James Menard sentenced to life in prison for killing Gulf Coast student Jake Couture

James Menard enters his sentencing hearing in Collier Circuit Judge Franklin Baker's courtroom on Friday, Feb. 11, 2011, at the Collier County Courthouse in Naples. Menard received a life sentence for the New Year's Day 2010 shooting death of 17-year-old Jake Couture.   David Albers/Staff

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James Menard enters his sentencing hearing in Collier Circuit Judge Franklin Baker's courtroom on Friday, Feb. 11, 2011, at the Collier County Courthouse in Naples. Menard received a life sentence for the New Year's Day 2010 shooting death of 17-year-old Jake Couture. David Albers/Staff

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— Convicted killer James Menard will spend his life in prison, a Collier Circuit judge ruled on Friday.

The decision by Judge Franklin Baker concluded a long and emotional sentencing in the 2010 shooting that killed 17-year-old Gulf Coast High student Jake Couture, and it ended a 13-month wait for justice by Couture’s family.

Jurors convicted Menard, 24, in January of felony murder, aggravated manslaughter, aggravated battery with a firearm and armed trespass.

Despite jurors’ rejection of a second-degree murder charge, Baker on Friday emphasized that Menard shouldered no less responsibility when he pulled the trigger.

“Mr. Menard, you have to accept a great deal of what happened here,” he said.

Menard will serve concurrent sentences of 30 years in prison on the aggravated battery charge and five years for armed trespass. Baker struck the aggravated manslaughter charge out of concerns it created double jeopardy with the murder conviction.

The shooting erupted during a dispute between two groups of youth at the Brittany Bay Apartments on New Year’s Day. According to investigator reports, Menard and three of his friends arrived at the complex angry over a robbery of two of the boys earlier in the day.

After knocking on a door at the complex, Menard’s group was met by Couture and friends Michael Fleitas, Brandon Standifer and Brandon Morales, all of whom arrived in Couture’s car following a trip to the store.

Standifer approached Menard, told him to leave and shoved him twice. Menard pulled a .40-caliber pistol and fired five rounds into the crowd, striking Couture in the back and wounding Fleitas and Standifer.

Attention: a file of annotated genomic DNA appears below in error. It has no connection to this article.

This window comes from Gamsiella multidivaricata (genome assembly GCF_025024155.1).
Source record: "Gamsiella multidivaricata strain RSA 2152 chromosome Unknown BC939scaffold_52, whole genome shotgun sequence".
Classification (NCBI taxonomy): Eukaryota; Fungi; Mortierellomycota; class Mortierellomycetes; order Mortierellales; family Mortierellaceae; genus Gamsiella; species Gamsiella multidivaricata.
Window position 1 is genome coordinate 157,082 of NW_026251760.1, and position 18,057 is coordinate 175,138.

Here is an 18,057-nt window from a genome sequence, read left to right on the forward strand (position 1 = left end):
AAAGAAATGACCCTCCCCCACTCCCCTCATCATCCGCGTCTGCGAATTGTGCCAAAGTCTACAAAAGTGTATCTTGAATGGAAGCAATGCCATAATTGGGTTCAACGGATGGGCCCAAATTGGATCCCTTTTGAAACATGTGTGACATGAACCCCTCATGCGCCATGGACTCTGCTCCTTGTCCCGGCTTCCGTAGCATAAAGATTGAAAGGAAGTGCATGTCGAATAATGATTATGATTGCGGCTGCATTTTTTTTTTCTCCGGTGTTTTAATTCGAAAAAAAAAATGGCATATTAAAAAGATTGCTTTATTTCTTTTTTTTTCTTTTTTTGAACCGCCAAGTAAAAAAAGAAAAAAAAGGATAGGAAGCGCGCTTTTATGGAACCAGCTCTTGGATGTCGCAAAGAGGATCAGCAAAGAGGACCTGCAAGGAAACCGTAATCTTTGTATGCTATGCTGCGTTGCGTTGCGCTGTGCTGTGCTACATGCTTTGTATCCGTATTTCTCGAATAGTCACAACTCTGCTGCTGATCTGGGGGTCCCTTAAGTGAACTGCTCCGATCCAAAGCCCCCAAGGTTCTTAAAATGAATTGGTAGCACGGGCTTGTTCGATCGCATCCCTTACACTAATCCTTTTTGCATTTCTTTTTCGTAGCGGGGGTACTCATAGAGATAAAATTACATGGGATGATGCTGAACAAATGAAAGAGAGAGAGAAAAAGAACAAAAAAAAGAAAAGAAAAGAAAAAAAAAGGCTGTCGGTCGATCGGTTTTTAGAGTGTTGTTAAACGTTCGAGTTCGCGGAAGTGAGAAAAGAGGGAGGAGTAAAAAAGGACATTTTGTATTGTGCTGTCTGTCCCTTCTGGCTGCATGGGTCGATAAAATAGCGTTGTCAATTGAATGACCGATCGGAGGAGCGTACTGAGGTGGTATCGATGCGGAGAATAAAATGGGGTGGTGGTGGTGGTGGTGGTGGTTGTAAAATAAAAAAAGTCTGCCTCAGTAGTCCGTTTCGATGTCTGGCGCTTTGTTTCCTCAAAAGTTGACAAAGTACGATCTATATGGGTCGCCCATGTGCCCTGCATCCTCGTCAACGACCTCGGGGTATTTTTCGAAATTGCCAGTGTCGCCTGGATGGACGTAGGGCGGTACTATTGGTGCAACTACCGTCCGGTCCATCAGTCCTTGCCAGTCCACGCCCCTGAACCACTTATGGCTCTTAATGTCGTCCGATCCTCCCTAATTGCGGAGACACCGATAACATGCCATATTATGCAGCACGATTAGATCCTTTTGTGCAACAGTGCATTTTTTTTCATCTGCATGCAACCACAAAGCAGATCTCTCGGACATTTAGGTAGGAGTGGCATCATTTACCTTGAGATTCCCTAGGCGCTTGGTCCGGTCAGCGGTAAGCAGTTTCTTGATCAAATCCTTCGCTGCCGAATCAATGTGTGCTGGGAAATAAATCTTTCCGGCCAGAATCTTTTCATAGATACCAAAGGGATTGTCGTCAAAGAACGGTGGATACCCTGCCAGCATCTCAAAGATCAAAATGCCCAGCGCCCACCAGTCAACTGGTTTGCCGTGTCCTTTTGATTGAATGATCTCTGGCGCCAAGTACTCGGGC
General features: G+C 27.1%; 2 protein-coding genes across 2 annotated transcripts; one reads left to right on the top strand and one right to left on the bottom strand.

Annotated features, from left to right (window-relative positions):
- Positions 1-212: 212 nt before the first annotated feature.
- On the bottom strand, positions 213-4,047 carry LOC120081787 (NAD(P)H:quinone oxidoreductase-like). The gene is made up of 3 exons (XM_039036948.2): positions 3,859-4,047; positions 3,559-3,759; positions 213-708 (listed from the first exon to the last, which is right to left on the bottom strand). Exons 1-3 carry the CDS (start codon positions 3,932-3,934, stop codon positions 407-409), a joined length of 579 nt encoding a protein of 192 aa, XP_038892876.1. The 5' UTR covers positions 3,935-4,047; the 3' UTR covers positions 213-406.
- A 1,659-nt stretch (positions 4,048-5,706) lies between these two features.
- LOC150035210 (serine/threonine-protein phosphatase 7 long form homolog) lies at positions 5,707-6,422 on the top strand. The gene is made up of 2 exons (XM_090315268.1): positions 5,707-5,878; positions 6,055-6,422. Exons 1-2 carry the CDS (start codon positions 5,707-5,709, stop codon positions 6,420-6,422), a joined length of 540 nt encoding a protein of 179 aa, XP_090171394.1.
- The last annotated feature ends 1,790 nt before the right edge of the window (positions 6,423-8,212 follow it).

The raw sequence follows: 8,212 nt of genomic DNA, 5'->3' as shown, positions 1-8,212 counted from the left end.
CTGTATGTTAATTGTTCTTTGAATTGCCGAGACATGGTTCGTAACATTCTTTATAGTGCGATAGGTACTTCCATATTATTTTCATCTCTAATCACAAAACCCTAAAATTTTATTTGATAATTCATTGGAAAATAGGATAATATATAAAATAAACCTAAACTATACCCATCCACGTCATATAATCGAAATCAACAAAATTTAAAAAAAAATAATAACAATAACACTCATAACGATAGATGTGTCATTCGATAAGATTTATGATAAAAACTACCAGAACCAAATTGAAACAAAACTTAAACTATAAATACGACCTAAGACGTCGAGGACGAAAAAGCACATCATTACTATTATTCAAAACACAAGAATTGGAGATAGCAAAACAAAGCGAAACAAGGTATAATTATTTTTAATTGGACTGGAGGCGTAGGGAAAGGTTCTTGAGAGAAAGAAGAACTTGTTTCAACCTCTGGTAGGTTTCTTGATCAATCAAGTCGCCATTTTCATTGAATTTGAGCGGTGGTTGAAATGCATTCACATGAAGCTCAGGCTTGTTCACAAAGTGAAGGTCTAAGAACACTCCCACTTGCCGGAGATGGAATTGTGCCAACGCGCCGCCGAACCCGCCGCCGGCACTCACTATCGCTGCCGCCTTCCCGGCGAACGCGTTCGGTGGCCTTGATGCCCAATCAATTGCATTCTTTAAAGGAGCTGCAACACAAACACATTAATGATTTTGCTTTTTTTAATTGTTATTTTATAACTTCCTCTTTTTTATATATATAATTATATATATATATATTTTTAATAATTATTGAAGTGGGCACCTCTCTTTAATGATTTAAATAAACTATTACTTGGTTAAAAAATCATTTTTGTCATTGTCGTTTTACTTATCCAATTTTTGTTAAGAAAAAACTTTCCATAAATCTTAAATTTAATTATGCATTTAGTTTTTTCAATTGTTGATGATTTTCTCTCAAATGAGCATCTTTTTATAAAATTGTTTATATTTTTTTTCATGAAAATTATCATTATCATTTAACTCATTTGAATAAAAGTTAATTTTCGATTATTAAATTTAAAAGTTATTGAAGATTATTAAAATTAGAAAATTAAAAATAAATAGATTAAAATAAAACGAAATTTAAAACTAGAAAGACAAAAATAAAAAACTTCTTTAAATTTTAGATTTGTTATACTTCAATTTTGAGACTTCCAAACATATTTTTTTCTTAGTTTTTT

Menard testified he was defending himself from Standifer, and he said he was unnerved by a replica Uzi pellet gun held by Morales.

Assistant State Attorney Mara Marzano prosecuted the case for the state. Timothy Moffitt defended Menard.

The double jeopardy issue presented by Menard’s conviction briefly delayed the sentencing, as attorneys searched for case law. Baker acknowledged his decision may present a point of appeal.

The state added the armed trespass and felony murder charges shortly before trial. Both were based upon Menard’s group having entered the apartment complex through its exit gate, a trespass.

Felony murder, or third-degree murder, is described as an unintended murder that occurs in the act of a felony—in Menard’s case, the armed trespass. Although felony murder typically carries a maximum sentence of 15 years. it carried a maximum life sentence for Menard because he used a gun.

Baker warned early in the hearing that his judgment would hinge more upon his impressions of the case than the sentencing guidelines. He also criticized Morales for carrying the pellet gun.

“It’s more than a BB-gun,” he told the courtroom. “It stands out there on the porch.”

Couture’s family members, friends and classmates packed courtroom benches for the hearing, many wearing T-shirts honoring the teen. Menard’s father, step-mother, a sister and a family friend were among those supporting him at the sentencing.

Family of Couture spoke of a loss that often outweighed words, and they appealed to Baker for a life sentence. They described the teenager as a gifted athlete with a heart for those in need. Couture would have graduated high school this year, family noted.

Couture’s father held aloft a photograph of his son as a child.

“This is my son,” he said. “This is what I’ve lost.”

Given her only chance to speak directly to Baker, and to address Menard, Jeanie Couture scolded her son’s killer.

“You are firing a gun into a crowd of children,” she said. “There’s no justification. It’s a choice that you made.”

Menard looked away as she and others spoke to him. Given a chance to speak, he faced the judge and read a brief statement.

“I want you to know I’m truly sorry for what happened that day,” Menard told Baker in an even voice. “I’m sorry Mr. Couture died, and I’m sorry the others were hurt. Thank you.”

Menard’s family apologized to the Coutures and asked Baker not to impose a life sentence.

“Given the chance, he’ll become a responsible young man, hopefully with a family of his own some day,” step-mother Joanne Menard told Baker. “Hopefully we can all become one big family again.”

A loud sob erupted from Menard’s family as the sentence was read, and Menard placed his head in his hands.

Outside the courtroom, Couture’s family appeared relieved by the judgment, if sober to its consequences. Menard’s young life was wasted, they said. But at least he still had a life.

© 2011 marconews.com. All rights reserved. This material may not be published, broadcast, rewritten or redistributed.

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